EHS Administration, Sustainability

New Methodology Estimating the Social Cost of GHG Emissions

Due to “recent scientific advances,” the EPA has proposed a new approach to estimating the social cost of greenhouse gases (SC GHGs). SC GHGs are the estimated social harms from each incremental ton of GHG emissions released into the atmosphere.

The proposal came packaged as part of a proposed rule to cut methane and other harmful emissions. In this case, the SC GHG is being applied to methane in the Agency’s benefit-cost analysis.

In the docket for the proposed rule, the EPA is soliciting public comment on the sensitivity analysis and the external review draft of the accompanying technical report, “Report on the Social Cost of Greenhouse Gases: Estimates Incorporating Recent Scientific Advances,” which explains the methodology underlying the new set of SC GHG estimates.

The proposed use of a new SC GHG analysis method marks the first time a government agency has suggested a new approach in estimating SC GHGs.

“For EPA’s central analysis of the proposed methane rule, the agency does two things: It applies the interim estimates of the social cost of methane that were established under Executive Order 13990, which has its foundation in the [Social Cost of Carbon (SCC)] estimation process that was developed by the original Interagency Working Group on the [SC GHG] in 2010,” says Resources magazine. “EPA also includes a new sensitivity analysis that incorporates a comprehensive update to the way the agency estimates the SCC, including for carbon dioxide, methane, and nitrous oxide. This updated estimate allows for EPA to receive public comment on the new methodology, inform potential future modifications to the SCC estimation process, and support the potential usage of the SCC in the final rule.”

The proposed new analysis approach includes updates to each of the four major steps in conducting SCC estimations:

  1. Socioeconomic projections
  2. Climate modeling
  3. Translation to economic damages
  4. Economic discounting

Socioeconomic projections

Previously, to represent the uncertainty involved in predicting future socioeconomic factors, the Agency utilized a methodology of analyzing five different scenarios in which each scenario was treated as equally likely.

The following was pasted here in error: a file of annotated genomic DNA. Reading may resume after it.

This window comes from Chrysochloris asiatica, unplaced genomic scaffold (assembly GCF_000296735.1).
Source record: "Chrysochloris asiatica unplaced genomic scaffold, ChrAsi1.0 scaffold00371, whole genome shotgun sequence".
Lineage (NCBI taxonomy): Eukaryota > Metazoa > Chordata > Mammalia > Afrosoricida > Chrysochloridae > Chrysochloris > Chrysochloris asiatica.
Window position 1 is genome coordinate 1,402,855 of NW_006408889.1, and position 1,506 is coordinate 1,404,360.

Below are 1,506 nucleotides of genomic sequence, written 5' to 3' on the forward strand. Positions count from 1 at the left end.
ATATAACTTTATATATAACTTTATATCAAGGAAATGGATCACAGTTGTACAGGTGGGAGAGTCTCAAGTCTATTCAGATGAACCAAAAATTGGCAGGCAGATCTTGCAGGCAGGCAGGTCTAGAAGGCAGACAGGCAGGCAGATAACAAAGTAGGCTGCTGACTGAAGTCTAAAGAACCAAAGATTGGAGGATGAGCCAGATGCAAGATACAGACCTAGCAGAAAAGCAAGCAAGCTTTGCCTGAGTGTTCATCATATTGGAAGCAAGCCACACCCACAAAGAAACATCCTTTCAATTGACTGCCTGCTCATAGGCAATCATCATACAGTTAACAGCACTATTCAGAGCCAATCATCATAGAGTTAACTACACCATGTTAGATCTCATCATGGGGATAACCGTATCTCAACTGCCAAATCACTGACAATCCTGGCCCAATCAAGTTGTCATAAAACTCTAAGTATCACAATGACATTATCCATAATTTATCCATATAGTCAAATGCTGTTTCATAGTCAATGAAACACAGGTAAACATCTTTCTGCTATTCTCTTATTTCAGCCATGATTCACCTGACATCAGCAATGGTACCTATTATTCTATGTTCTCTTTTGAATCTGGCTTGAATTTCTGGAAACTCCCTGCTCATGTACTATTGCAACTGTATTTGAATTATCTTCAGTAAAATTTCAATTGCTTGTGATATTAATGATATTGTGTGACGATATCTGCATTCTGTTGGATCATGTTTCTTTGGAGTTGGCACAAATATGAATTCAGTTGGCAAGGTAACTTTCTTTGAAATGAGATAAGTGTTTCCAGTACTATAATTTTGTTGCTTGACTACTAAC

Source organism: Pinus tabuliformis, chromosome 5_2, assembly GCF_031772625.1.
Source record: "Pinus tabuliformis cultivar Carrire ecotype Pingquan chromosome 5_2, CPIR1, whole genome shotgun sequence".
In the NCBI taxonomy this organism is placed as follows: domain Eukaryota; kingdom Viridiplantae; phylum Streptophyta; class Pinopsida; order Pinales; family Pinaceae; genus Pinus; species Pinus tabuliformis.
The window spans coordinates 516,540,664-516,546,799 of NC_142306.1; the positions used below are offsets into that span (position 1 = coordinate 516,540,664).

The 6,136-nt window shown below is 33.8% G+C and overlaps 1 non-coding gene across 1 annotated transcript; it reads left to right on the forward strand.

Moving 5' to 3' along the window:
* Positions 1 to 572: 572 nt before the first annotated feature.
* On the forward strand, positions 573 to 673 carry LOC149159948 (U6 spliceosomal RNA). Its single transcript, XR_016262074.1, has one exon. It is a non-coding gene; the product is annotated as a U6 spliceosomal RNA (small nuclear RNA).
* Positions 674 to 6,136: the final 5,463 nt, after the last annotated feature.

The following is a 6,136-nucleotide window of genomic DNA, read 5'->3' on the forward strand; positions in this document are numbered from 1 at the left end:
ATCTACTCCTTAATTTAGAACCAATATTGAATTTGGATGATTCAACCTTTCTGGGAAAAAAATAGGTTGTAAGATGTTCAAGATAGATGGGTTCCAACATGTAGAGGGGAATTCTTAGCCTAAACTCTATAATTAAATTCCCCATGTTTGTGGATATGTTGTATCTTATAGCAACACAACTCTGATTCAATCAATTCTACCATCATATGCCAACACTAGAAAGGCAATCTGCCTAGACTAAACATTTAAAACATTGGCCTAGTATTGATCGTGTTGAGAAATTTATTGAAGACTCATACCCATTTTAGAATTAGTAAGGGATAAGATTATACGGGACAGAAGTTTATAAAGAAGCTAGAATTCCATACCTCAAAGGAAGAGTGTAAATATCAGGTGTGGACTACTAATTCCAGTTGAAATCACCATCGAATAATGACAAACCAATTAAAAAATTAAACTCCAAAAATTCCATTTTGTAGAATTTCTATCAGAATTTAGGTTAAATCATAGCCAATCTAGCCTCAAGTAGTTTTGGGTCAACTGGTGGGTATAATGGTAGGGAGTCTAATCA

“This approach has been criticized—for example, by a landmark 2017 panel of the National Academies of Science, Engineering, and Medicine (NASEM)—for not incorporating the uncertainties in the full set of relevant socioeconomic variables and for not reflecting the recent research on the full range of future climate scenarios,” Resources continues.

In the new methodology, the Agency proposes utilizing RFF Socioeconomic Projections, which include projections of population; per-capita economic growth; and emissions of carbon dioxide, methane, and nitrous oxide generated from expert input and statistical modeling.

Incorporating this methodology is in line with the NASEM’s recommendations.

Climate modeling

This estimation looks at predictions of what the climate will look like in response to changed emissions levels.

“For its new analysis, EPA follows the recommendation from NASEM to use a state-of-the-science representation of the climate system,” Resources adds. “Though simplified in comparison to more comprehensive models, this update represents the range of results provided by more complex models for variables such as global temperature.”

Economic damages

These estimations look at the monetary impact from global temperature changes and include damages to agriculture and human health and rises in sea levels.

“To update the damage functions, EPA uses three independent lines of evidence: the RFF-Berkeley GIVE model, the Climate Impact Lab’s Data-driven Spatial Climate Impact Model (DSCIM), and a recent meta-analysis by Peter Howard and Thomas Sterner. EPA averages the results from these three models to produce an SCC estimate for a given range of discount rates,” notes Resources. “EPA’s SCC estimate therefore aligns with recent research and reflects the global nature of greenhouse gases. The estimate includes climate impacts, regardless of which country is affected or in which country those impacts originate.”

Economic discounting

This estimation applies discount rates to measure the future monetary value of impacts against current dollar values.

The new approach suggests two changes to this part of the estimations:

First, the discount rate has been changed from 3 percent to 2 percent, with additional sensitivity analyses at both 1.5 percent and 2.5 percent. This change “reflects the decades-long decline in market rates of interest that has occurred in the nearly 20 years since the 3 percent benchmark was devised,” according to Resources.

Additionally, the way the Agency applies discount rates has been changed. The EPA is utilizing an approach that is applied to risky financial assets known as the “Ramsey Framework,” named for economist Frank Ramsey, who developed the methodology.

“The Ramsey framework captures the intuitive idea that an investment—whether the investment is a financial asset or an investment in mitigating climate change—is more valuable if it ‘pays off’ particularly well in potential futures that experience bad outcomes (e.g., weak economic growth),” Resources says. “Conversely, an investment is less valuable if the reverse is true (i.e., if the investment primarily pays off when the benefit is needed less).”

Other benefits

“EPA’s move to make its analysis fully open source and freely available represents an important step forward for transparency and open science.”

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